Wednesday, April 30, 2014


As I wrote in an earlier edition of West of Denver, several weeks ago the wife and I ventured south of the border for a week of sunny relaxation. It had been some years since we had been to the Yucatan and we were looking forward to seeing some familiar sights. The minute that we arrived there we realized that those familiar sights were probably no longer in existence.

Driving south from Cancun, Mexico it was impossible to not notice the changes that have occurred in the past 20 years. First of all, the Cancun airport, once a modest single terminal building, now occupies three terminals. There are now non-stop flights from London, believe it or not. The two-lane road south of Cancun is now a four-lane highway. Once a sleepy little town boasting a lone phone booth in the town square, Playa Del Carmen is now a major metropolis featuring Wal-Mart and Sam's Club. The highway at Playa Del Carmen is a flyover designed to avoid the in-town traffic. Development of the tourist areas stretches as far south as Tulum and beyond. High-end golf resorts now occupy the land that was once a pristine jungle. All the while, motorists driving south are bombarded with billboards and signs proclaiming the unspoiled Yucatan and its beautiful beaches.

Four hours south of Cancun we finally exited the tourist areas and got back to the roots of the Yucatan. It happened around the town of Limones where all signs of tourism suddenly disappeared and dense jungle occupied our view on both sides of the bumpy two-lane road. Colorful birds were abundant and the occasional iguana caught our eye. On the sides of the road there were occasional fruit stands with smiling vendors anxious to make a sale before the end of the day. This was the Yucatan as we remembered it.

Soon, our five and one-half hour drive was over and we had arrived in Xcalak. The road through town was a dirt road and there seemed to be an ever-present dog or two sleeping in the middle of the main street. When the rare motorist drove through town they politely drove around them so as not to disturb a good nap.

In town there were several eating places, filled with eclectic groups of people with the occasional canine or feline visitor searching for a misplaced scrap of food. If you left your table for even the shortest of time, a small bird was quick to fly in and grab a bite of your tortilla and fly away to enjoy its winnings.

The nearest gas station to Xcalak is 40 miles away. Thre are two small Mom and Pop stores in town whose supplies are intermittent at best. Similarly, electricity regularly disappears and reappears. The locals aren't too concerned about this as that's the way it has always been; nice to have big deal if it's gone for a while.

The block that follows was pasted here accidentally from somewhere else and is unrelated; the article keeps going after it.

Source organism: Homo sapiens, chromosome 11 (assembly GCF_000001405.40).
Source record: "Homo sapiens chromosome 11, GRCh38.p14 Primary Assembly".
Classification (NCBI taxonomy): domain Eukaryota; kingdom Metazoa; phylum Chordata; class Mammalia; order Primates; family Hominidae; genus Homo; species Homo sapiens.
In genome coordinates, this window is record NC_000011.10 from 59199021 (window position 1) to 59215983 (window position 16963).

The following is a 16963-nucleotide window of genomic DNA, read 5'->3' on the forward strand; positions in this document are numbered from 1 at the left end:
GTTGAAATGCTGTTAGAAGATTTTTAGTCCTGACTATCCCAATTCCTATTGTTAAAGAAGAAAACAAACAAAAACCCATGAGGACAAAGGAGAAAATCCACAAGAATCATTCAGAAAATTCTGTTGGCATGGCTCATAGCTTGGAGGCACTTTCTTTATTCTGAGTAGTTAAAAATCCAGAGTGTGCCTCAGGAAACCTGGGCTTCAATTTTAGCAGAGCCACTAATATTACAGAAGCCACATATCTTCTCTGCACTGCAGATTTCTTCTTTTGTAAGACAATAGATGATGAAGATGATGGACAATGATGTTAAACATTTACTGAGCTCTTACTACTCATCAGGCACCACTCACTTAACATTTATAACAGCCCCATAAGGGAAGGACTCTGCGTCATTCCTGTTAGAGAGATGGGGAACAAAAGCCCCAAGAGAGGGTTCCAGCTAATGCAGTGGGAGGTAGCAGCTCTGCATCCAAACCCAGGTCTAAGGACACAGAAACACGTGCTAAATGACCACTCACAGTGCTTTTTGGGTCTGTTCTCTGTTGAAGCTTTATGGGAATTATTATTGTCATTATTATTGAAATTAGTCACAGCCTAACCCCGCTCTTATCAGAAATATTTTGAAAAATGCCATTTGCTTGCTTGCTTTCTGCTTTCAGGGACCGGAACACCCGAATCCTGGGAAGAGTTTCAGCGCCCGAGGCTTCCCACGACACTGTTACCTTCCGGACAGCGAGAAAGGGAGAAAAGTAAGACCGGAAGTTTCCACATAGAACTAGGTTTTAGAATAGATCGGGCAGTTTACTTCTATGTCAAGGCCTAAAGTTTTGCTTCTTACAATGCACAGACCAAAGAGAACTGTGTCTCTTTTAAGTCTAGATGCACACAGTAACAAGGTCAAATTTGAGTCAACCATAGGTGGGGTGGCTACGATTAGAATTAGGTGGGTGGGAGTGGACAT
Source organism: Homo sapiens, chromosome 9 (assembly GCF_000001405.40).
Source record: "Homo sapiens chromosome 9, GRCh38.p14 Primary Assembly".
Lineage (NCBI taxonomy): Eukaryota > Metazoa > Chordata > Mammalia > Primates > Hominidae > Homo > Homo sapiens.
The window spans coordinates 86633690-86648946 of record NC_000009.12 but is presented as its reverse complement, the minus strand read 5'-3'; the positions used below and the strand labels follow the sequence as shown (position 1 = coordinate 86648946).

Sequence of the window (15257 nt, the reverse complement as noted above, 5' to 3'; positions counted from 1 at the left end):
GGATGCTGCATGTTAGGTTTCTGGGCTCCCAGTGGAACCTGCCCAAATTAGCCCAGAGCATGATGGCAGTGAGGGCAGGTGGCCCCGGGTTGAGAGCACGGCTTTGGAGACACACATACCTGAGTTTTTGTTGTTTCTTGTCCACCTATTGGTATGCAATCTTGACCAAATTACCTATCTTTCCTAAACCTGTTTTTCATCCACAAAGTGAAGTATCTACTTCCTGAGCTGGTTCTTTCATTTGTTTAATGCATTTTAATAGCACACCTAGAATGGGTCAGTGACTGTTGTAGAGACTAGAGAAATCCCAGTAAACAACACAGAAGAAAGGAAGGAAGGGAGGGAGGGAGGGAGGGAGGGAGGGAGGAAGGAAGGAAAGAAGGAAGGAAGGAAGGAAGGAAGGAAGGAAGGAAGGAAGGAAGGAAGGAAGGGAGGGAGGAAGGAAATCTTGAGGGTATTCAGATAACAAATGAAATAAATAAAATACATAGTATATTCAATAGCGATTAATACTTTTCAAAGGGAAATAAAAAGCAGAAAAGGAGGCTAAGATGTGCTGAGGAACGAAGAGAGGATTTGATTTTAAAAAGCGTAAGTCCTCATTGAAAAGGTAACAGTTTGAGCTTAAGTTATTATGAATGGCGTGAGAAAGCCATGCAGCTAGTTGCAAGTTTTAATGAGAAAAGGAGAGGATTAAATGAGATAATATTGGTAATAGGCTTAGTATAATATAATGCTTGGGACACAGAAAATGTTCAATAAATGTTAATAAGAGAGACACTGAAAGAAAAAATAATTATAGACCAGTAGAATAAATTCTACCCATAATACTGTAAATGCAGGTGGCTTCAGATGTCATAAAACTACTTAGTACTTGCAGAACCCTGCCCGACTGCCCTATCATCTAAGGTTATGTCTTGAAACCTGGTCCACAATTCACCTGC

There are several places to stay in Xcalak, none of which is particularly elegant. The bugs can be pesky but no one seems to complain about them. The ocean and the reef systems are quite beautiful and unspoiled. Unlike several hours north of Xcalak, there were no wave runners, parachutes, hang gliders or beach vendors. One day we saw a lone wind surfer; that was the extent of the "action" that we saw on the beach.

In all, it's a pretty boring place. And we loved every minute of it.

If you are looking for a real Mexico experience, I would encourage you to visit Xcalak. Although it is likely to change over time, for the present at least, it remains a wonderful vestige of what the Yucatan once was.

Readers, enjoy your day.

Monday, April 7, 2014


One cannot help but read the barrage of headlines in the media and on the Internet about the ideal time for workers to retire. All of them (which is to say I have never seen one that varied from this) deal with how much money one needs. I have seen ones that vary from $500,000 to $2,500,000.

How can something with this much variability have any degree of accuracy? The fact is that it does not and most of these articles are pure crap. Could it be a dastardly plot to keep the working schmucks of the world tethered to their jobs? Hmmmm.

I am writing this because the wife announced last week that she wanted to retire...soon...very soon. Thoughts of spending endless sunny days with my beloved wife danced through my head. Of long walks with our dog. Of enjoying many sunsets while sipping a fine wine.

The thought of money never crossed my mind.

The fact is that people should retire not when they have enough money but when they are sick of working. In fact, virtually every retired person that I know has told me the same story and, with limited variability, I hear the same phrase: "I retired because I was sick of the crap."

To that I say "bravo"; it is refreshing to see people take control of their lives.

So, to the dear wife I say: let's spend endless sunny days together and take long walks with the dog and, lastly, let's enjoy many sunsets while sipping a fine wine.

Let's make it cheap boxed wine; it's all we can afford.

Readers, enjoy your day.